Cedars-Sinai Blog

New Approaches to Pancreatic Cancer Care

Andrew Hendifar, MD, Cedars-Sinai, Pancreatic Cancer Clinic

Every day, about 1,300 people around the world are diagnosed with pancreatic cancer, which is notoriously difficult to treat.

At Cedars-Sinai, clinicians are taking novel approaches not only to attack the disease, but to improve a patient's experience during treatment. 

Dr. Andrew Hendifar, medical director of pancreatic cancer at Cedars-Sinai, says the most important thing for patients and families to know about pancreatic cancer is that treatments can help.

"The most important thing for patients and families to know about pancreatic cancer is that treatments can help."

"Although you read on the internet that the outcomes are not good for this disease, there are a lot of effective therapies," he says.

"One should not be discouraged or disheartened. Try not to read about bad statistics and instead focus on what your doctor is telling you. There are possibilities to do better and get better."

Dr. Hendifar and his colleagues are studying how a novel approach can use a tumor’s own “metabolism”—how the tumor grows and the way it interacts within the body—to kill cancer cells.

“We’re trying to take advantage of the unique metabolic profile of cancer to manipulate and kill it,” Dr. Hendifar says.

Dr. Hendifar says in addition to searching for new ways to treat pancreatic cancer, there should be a focus on keeping patients as healthy and comfortable as possible during treatment.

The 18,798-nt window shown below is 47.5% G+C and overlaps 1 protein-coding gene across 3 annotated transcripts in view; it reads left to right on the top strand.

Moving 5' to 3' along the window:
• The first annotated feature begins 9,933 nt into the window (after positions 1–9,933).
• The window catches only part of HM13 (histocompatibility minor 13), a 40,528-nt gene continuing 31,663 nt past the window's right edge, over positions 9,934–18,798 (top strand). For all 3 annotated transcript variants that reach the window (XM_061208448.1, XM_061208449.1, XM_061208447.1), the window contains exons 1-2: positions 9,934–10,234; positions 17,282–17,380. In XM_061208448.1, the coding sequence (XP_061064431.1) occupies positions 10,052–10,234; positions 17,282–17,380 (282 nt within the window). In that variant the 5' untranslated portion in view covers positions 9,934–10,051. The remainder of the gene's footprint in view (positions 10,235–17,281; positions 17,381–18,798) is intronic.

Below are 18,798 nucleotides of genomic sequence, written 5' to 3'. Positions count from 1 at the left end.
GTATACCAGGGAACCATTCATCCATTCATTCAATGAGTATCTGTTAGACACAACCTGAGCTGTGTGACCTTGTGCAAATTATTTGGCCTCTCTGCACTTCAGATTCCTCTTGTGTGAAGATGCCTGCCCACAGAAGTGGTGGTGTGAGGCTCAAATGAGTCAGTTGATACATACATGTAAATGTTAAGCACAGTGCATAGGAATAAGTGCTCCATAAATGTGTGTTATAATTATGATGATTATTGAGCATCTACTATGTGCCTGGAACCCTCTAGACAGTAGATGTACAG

He uses a team approach to assure that a patient's needs are met from all angles: Patients see not only surgeons and radiation oncologists, but a dietitian and clinicians who focus on support care—preventing and treating the symptoms of the cancer and the side effects of treatment.

For example, patients with pancreatic cancer often lose weight because tumors on the pancreas damage glands that produce enzymes to help digest food.

Weight loss can impact a person's quality of life, so Dr. Hendifar and his team help patients avoid it or put weight back on by prescribing pancreatic enzyme supplements. He says the measure isn't mainstream but can significantly improve quality of life. 

"They're not prescribed enough, and they can help," he says. "Clinicians are just now catching up to this idea and this problem."

And that's just one example. Clinicians are also researching how Fitbits and virtual reality can impact patients' mood and pain levels during cancer treatment.